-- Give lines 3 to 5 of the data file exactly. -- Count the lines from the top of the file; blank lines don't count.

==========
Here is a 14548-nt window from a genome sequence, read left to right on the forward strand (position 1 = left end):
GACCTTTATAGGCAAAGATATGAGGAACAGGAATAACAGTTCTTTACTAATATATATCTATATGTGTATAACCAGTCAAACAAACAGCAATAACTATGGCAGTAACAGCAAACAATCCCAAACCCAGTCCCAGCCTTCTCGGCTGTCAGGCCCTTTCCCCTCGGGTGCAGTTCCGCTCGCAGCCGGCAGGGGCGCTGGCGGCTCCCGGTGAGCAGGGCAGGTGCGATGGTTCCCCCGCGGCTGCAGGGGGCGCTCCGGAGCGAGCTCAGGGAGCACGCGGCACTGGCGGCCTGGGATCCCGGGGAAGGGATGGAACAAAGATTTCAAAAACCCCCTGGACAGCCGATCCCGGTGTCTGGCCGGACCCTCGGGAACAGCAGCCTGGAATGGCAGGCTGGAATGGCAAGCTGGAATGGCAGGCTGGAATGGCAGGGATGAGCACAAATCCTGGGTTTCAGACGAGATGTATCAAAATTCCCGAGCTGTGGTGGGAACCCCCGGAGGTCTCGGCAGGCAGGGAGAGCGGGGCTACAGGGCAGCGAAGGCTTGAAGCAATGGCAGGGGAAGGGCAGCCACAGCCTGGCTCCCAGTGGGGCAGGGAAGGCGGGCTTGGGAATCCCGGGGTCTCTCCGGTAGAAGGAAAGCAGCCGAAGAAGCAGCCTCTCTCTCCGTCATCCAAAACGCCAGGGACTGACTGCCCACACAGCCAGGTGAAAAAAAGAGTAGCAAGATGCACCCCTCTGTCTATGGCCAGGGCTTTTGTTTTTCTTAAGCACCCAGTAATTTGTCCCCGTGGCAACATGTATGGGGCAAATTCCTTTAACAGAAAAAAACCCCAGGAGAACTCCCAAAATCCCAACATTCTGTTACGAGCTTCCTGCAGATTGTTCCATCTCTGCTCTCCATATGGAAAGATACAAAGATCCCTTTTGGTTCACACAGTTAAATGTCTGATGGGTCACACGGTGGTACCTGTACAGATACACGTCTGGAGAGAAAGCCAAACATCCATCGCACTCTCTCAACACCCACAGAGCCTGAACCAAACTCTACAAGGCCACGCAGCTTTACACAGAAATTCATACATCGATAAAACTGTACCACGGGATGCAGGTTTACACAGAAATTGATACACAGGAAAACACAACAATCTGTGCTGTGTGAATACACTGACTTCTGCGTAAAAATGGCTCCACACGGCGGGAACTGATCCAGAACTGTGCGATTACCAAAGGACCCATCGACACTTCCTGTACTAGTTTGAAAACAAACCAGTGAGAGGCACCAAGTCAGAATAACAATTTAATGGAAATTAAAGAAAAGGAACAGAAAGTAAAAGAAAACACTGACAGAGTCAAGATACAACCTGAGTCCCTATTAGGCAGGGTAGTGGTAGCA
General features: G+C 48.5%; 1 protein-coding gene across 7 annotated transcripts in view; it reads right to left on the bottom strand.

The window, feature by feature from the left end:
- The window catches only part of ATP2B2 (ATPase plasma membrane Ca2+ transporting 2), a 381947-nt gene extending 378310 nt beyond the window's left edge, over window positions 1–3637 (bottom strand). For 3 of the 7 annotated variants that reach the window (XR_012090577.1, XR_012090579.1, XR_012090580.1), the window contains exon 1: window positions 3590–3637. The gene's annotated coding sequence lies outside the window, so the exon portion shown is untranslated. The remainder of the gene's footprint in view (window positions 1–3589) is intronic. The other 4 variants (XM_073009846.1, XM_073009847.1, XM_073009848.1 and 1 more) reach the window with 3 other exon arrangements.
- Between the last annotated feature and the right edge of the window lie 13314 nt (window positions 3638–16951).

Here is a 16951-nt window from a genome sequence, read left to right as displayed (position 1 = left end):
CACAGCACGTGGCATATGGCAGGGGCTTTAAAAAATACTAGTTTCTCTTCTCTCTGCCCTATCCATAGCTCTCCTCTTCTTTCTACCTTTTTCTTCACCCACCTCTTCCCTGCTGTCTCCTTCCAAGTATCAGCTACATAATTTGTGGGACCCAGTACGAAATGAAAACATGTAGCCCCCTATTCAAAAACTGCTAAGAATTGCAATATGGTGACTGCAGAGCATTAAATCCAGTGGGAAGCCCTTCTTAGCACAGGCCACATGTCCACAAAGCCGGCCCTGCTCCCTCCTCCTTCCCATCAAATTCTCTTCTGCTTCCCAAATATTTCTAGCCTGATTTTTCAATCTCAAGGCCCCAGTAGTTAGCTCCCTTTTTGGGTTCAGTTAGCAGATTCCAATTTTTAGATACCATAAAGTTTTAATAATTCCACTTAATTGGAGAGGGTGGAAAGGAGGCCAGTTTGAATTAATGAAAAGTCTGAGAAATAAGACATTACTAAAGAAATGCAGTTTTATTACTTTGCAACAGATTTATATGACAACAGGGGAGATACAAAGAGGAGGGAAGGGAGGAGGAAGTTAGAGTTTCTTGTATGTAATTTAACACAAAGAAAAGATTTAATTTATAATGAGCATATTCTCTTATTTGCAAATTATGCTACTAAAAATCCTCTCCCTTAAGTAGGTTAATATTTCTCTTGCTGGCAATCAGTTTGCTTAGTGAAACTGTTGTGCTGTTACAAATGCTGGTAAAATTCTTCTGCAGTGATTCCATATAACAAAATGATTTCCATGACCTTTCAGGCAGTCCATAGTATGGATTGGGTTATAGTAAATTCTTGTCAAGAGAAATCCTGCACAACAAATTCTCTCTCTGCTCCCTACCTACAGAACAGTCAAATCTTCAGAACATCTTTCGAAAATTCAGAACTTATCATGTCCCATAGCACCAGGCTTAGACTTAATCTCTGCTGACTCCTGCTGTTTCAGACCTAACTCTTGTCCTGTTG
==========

General features: G+C 48.5%; 1 protein-coding gene across 7 annotated transcripts in view; it reads right to left on the bottom strand.

The window, feature by feature from the left end:
- The window catches only part of ATP2B2 (ATPase plasma membrane Ca2+ transporting 2), a 381947-nt gene extending 378310 nt beyond the window's left edge, over window positions 1–3637 (bottom strand). For 3 of the 7 annotated variants that reach the window (XR_012090577.1, XR_012090579.1, XR_012090580.1), the window contains exon 1: window positions 3590–3637. The gene's annotated coding sequence lies outside the window, so the exon portion shown is untranslated. The remainder of the gene's footprint in view (window positions 1–3589) is intronic. The other 4 variants (XM_073009846.1, XM_073009847.1, XM_073009848.1 and 1 more) reach the window with 3 other exon arrangements.